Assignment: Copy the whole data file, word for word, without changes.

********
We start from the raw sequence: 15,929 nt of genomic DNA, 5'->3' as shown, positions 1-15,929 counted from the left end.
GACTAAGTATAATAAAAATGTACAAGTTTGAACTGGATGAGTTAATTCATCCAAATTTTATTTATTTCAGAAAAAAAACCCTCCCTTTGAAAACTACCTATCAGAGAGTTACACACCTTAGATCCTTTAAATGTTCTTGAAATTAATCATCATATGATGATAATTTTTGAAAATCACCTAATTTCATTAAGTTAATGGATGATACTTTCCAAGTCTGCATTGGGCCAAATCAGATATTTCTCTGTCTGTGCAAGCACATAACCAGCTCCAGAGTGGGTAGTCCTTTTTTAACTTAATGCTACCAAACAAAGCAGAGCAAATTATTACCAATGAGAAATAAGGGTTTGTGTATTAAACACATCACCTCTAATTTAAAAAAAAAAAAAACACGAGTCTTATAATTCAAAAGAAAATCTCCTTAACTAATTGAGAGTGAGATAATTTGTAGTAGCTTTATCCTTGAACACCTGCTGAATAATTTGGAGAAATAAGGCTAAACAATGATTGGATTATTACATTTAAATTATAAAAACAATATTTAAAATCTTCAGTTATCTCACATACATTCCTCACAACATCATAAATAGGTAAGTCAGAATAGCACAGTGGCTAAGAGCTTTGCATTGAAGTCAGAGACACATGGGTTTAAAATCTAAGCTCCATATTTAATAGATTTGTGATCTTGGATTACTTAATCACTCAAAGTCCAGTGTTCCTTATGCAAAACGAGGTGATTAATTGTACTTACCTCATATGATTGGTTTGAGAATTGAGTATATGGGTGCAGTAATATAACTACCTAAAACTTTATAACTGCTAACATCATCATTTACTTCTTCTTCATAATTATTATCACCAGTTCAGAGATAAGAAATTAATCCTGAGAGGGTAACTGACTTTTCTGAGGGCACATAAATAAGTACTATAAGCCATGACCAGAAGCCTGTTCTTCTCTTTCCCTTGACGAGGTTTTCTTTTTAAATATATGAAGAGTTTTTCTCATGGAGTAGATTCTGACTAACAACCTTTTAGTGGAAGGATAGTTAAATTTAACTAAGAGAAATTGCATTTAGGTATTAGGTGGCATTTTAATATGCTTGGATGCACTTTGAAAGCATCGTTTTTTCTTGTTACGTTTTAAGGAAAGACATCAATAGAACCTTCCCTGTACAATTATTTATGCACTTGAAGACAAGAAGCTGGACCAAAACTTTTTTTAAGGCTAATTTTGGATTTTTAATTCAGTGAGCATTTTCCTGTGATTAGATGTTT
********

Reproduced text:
We start from the raw sequence: 15,929 nt of genomic DNA, 5'->3' as shown, positions 1-15,929 counted from the left end.
GACTAAGTATAATAAAAATGTACAAGTTTGAACTGGATGAGTTAATTCATCCAAATTTTATTTATTTCAGAAAAAAAACCCTCCCTTTGAAAACTACCTATCAGAGAGTTACACACCTTAGATCCTTTAAATGTTCTTGAAATTAATCATCATATGATGATAATTTTTGAAAATCACCTAATTTCATTAAGTTAATGGATGATACTTTCCAAGTCTGCATTGGGCCAAATCAGATATTTCTCTGTCTGTGCAAGCACATAACCAGCTCCAGAGTGGGTAGTCCTTTTTTAACTTAATGCTACCAAACAAAGCAGAGCAAATTATTACCAATGAGAAATAAGGGTTTGTGTATTAAACACATCACCTCTAATTTAAAAAAAAAAAAAACACGAGTCTTATAATTCAAAAGAAAATCTCCTTAACTAATTGAGAGTGAGATAATTTGTAGTAGCTTTATCCTTGAACACCTGCTGAATAATTTGGAGAAATAAGGCTAAACAATGATTGGATTATTACATTTAAATTATAAAAACAATATTTAAAATCTTCAGTTATCTCACATACATTCCTCACAACATCATAAATAGGTAAGTCAGAATAGCACAGTGGCTAAGAGCTTTGCATTGAAGTCAGAGACACATGGGTTTAAAATCTAAGCTCCATATTTAATAGATTTGTGATCTTGGATTACTTAATCACTCAAAGTCCAGTGTTCCTTATGCAAAACGAGGTGATTAATTGTACTTACCTCATATGATTGGTTTGAGAATTGAGTATATGGGTGCAGTAATATAACTACCTAAAACTTTATAACTGCTAACATCATCATTTACTTCTTCTTCATAATTATTATCACCAGTTCAGAGATAAGAAATTAATCCTGAGAGGGTAACTGACTTTTCTGAGGGCACATAAATAAGTACTATAAGCCATGACCAGAAGCCTGTTCTTCTCTTTCCCTTGACGAGGTTTTCTTTTTAAATATATGAAGAGTTTTTCTCATGGAGTAGATTCTGACTAACAACCTTTTAGTGGAAGGATAGTTAAATTTAACTAAGAGAAATTGCATTTAGGTATTAGGTGGCATTTTAATATGCTTGGATGCACTTTGAAAGCATCGTTTTTTCTTGTTACGTTTTAAGGAAAGACATCAATAGAACCTTCCCTGTACAATTATTTATGCACTTGAAGACAAGAAGCTGGACCAAAACTTTTTTTAAGGCTAATTTTGGATTTTTAATTCAGTGAGCATTTTCCTGTGATTAGATGTTT